I’m an old coot; my children are grown out in the world, and every so often I find myself ruminating in my head, or looking through a stack of old pictures, wondering how that time with them could have passed so fast. It’s the kind of wool gathering that brings one’s mortality into sharp focus.
This isn’t something new for me, this ruminating; I did it at each passage in each of their lives: bringing them home from the hospital as a newborn – hearing their first utterance of Da Da – witnessing their first time sitting up, crawling, standing, walking, getting a tooth, off to school, teenage-hood, driver’s license, high school graduation, college and on and on and on. And, through all of it, I was aghast at the warp speed that time uncoiled.
So, “BIG DEAL,” you say, “Everyone has encounters with, and surprise at, how fast time flies by, how fast life flies by.
Well, here’s the big deal, if you have kids of your own, or you are an aunt or uncle, or just were able to watch neighborhood kids grow up, you get to see them in many variations: baby, toddler, kindergartner, teenager, young adult and off into the world for additional transformations. But they just get to see you (us) in an unvaried state – an adult. That’s what we’ve been all their lives. Even when the kids were little and I was in my 20’s and 30’s, I was the old man, their old man. Every father, mother, aunt, uncle, and neighbor is an oldster to them as well. If you’re 20, 30, 40 (which is young from an old coot perspective), that’s old to a kid.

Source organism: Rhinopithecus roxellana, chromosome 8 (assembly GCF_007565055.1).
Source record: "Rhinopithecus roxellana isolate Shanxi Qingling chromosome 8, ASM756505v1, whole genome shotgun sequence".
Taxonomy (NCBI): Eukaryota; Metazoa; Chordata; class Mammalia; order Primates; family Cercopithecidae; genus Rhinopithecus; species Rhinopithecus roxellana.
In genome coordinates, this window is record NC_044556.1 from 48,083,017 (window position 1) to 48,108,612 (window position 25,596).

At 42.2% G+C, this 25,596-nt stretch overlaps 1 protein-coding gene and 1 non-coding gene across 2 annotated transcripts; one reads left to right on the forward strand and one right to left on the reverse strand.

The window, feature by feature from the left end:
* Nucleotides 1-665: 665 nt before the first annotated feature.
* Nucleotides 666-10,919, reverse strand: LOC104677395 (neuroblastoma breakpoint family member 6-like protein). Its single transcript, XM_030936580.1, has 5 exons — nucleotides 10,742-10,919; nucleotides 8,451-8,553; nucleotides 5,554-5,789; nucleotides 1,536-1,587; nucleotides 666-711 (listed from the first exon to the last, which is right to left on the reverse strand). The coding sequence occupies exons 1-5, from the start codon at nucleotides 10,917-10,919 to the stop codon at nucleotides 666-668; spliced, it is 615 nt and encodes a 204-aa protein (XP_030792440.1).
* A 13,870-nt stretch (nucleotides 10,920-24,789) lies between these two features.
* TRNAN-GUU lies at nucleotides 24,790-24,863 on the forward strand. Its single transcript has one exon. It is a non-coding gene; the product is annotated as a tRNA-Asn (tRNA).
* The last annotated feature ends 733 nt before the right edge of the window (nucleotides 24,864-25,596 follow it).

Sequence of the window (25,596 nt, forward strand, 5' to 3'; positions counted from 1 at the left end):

We’re lucky; we get to observe all their different “person-hoods” as they grow up. Just look at a few old pictures and you will see what I mean. They really are different people as they move through the passages of life. It’s sort of a rebirth, every few years. Their underlying traits show through, but they’ve become new people with each passage.
I was lucky enough to co-parent six children and to know each of them as 10 different people; that’s 60 people I have a history with. But they’re stuck with just one of me – “the old man” – figuratively back then, literally now.
The next time I’m in the doctor’s office and am asked if I know what month it is (and my answer is two months off) or whom the president is (and I say, Bill Clinton). I might get a pass since I at least knew the name of a month and the name of a president, but if I was asked how many children I had, and I said, “sixty,” it would be the loony bin for me. I don’t care; it’s the truth. And, I have the pictures to prove it.
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